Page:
Travel website Roadtest – Accessibility

We put eight travel websites through their paces to find out which best meets the needs of disabled users


Expedia.co.uk


Text Alternatives
Quite a few images lacked an ALT attribute. These are largely non-informational images, but still a problem for speech and Braille output users as they will be forced to listen/read the ‘image’ or the image file path in the absence of ALT text. No images of text were found, which is reassuring, as these are difficult to read for users with screen magnifiers. There was some clever use of delivering decorative images via CSS (cascading style sheets) but they could have been used more.
Rating: 2


Structure
While some visual headings are coded into the heading structure of pages, many are missed out. This leads to an incomplete page structure for speech and Braille output users who rely on marked-up headings to understand and navigate page
content. Data tables did tend to have correctly coded table headings.
Rating: 2


Functionality
JavaScript has been used throughout the site to activate links, forms and generate page content. No HTML alternatives are provided which means users who do not have JavaScript supported in their browsers, such as text-based browsers and some PDA’s, can not access key site functionality.
Rating: 0


Flexibility
Fonts are fixed, which prevents users from choosing their own font sizes. Colours are also split between HTML and CSS. Preventing users from customising text and colour can cause problems when browsing, especially for users who are dyslexic, have reading problems, colour blindness or low vision.
Rating: 1


Keyboard Access
Pages reviewed didn’t have any problems with linearisation although due to the busy nature of the site ‘skip to main content’ links would help keyboard, hand-held device and speech and Braille output users.
Rating: 3


TOTAL: 8/20


By adding in appropriate ALT text to images that are missing ALT attributes and heading structures, the site could, with minimal effort, make a big step towards accessibility. With a little more work providing HTML alternatives to the JavaScript the site could also reach a very respectable level of accessibility.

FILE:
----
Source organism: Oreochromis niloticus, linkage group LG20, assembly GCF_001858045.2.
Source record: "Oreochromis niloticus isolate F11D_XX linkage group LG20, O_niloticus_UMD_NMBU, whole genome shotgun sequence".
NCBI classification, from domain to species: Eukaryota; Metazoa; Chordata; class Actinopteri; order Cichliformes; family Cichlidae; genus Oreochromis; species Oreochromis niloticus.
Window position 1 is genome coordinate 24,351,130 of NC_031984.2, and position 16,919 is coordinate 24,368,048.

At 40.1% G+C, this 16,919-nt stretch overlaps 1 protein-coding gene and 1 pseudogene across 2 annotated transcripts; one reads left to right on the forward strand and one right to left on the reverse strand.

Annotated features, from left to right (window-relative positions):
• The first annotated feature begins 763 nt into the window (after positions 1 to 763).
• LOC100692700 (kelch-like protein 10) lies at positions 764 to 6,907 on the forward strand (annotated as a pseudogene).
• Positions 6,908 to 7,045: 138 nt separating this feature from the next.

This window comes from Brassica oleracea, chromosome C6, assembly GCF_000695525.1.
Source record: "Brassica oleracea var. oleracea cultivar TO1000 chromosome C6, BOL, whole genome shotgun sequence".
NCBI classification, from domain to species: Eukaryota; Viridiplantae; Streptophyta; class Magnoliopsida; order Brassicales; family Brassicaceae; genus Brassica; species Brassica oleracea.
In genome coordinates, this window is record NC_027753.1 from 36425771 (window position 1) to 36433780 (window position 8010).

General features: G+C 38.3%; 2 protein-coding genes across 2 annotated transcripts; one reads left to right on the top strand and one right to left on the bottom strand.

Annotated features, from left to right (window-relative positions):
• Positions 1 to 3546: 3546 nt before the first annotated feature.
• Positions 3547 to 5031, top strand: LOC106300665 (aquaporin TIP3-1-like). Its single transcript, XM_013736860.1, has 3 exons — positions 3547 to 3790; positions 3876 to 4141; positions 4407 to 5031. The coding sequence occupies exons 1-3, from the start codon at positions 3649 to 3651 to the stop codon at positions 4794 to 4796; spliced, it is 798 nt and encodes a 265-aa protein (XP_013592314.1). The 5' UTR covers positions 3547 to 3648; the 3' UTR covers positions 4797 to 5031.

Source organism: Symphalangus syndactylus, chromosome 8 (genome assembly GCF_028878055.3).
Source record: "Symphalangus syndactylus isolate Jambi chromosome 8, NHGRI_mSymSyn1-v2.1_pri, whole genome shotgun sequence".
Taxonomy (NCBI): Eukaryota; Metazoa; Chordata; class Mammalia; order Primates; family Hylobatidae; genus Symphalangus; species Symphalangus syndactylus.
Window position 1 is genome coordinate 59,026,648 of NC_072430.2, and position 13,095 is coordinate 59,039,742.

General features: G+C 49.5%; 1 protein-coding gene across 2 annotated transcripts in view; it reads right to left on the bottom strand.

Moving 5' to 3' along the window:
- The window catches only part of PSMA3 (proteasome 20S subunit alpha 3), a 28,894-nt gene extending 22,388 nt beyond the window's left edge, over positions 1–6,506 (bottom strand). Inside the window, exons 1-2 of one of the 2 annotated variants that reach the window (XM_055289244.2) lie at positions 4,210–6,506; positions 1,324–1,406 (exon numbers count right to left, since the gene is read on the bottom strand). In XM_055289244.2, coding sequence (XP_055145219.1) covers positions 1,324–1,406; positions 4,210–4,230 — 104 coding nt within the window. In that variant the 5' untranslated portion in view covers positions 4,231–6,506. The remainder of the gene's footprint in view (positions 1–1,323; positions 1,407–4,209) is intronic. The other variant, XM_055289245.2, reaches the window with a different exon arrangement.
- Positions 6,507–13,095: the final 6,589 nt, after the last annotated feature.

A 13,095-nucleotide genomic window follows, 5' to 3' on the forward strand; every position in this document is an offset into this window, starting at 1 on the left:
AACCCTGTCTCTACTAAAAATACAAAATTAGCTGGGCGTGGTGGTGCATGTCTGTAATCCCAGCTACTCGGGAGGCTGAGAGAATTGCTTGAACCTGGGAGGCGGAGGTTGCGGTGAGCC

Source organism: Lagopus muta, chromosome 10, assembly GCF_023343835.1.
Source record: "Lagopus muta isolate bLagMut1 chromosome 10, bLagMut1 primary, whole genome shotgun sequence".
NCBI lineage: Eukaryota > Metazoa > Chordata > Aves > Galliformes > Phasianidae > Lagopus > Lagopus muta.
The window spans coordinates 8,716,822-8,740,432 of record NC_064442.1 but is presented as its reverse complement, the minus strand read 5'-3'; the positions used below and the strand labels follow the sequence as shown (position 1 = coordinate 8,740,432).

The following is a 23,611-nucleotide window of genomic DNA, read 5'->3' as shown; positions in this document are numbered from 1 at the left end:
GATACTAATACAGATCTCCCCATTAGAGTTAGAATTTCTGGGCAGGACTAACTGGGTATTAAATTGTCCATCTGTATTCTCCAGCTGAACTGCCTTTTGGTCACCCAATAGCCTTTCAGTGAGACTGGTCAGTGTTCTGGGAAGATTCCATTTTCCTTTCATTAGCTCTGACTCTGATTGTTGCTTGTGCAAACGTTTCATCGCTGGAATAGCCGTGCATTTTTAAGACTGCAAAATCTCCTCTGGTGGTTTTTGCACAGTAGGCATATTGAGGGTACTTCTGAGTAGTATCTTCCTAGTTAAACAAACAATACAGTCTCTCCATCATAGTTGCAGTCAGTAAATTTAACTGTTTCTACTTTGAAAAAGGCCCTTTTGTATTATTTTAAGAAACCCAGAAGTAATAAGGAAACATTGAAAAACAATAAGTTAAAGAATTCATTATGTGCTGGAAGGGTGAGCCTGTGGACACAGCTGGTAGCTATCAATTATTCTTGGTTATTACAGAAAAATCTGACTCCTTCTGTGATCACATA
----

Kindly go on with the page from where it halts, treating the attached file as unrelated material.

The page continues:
Ebookers.com


Text Alternatives
All images have ALT attributes, which is good to see, although some are inappropriate such as a full stop (.) for bullets. A solution is to remove the bullet images altogether and replace them with an unordered list with CSS used to give the visual effect of bullets. This would cut down the information that a speech and Braille output user has to hear and also make the page weight lighter and easier to use on dial-up.
Rating: 3


Structure
No headings or data table headings are used, making it very difficult for a speech or Braille output user to distinguish between blocks of information – likened to reading a newspaper with no visual headings.
Rating: 0


Functionality
JavaScript has been used in links but generally with an HTML alternative, which makes all navigation available to users without JavaScript. Forms are also JavaScript independent, which is excellent. However, some of the site tools are JavaScript reliant, such as the airports list pop-up on the homepage and the calendar. If JavaScript functionality is provided then this must always be replicated with HTML alternatives.
Rating: 3


Flexibility
Fixed fonts are used throughout the site, forcing users to read small text rather than text scaled to their preferred size. However, the colours are flexible so users can choose background and foreground colours that suit their needs.
Rating: 2


Keyboard Access
The site linearised well. However, it would benefit from having a ‘skip to main content’ link for keyboard-only users, such as those with mobility problems. Speech and Braille output and mobile devices can quickly jump over links and get to the main content.
Rating: 3


TOTAL: 11/20


As with many of the sites there was a tendency to use repeated links to different pages. For example, listings pages used the link ‘Select’ to choose a product. When accessing with speech or Braille output the user only hears ‘Select’, ‘Select’, ‘Select’, which gives no indication of what product they are selecting.



Thomson.co.uk


Text Alternatives
There are a number of images missing ALT attributes. Some of these are link images, which cause problems for speech and Braille output users when navigating. Readability for low vision users and those with dyslexia is also made problematic by a heavy use of background images. On a positive note, a few Flash banner ads are replaced by images with appropriate ALT text when plug-ins are disabled.
Rating: 1


Structure
Headings are more or less overlooked on this site. When they are used, they are illogical, indicating they are used for visual effect rather than to provide a structure for speech and Braille output. In fact, where headings should have been coded, data table headings are used instead, making the site difficult to use, especially given how packed with information the pages are.
Rating: 0


Functionality
Some surfers may have difficulty using the site with JavaScript switched off. The main navigation, forms and search are all reliant on it. Some search panels fail to load with JavaScript switched off, meaning users can’t perform some basic functions.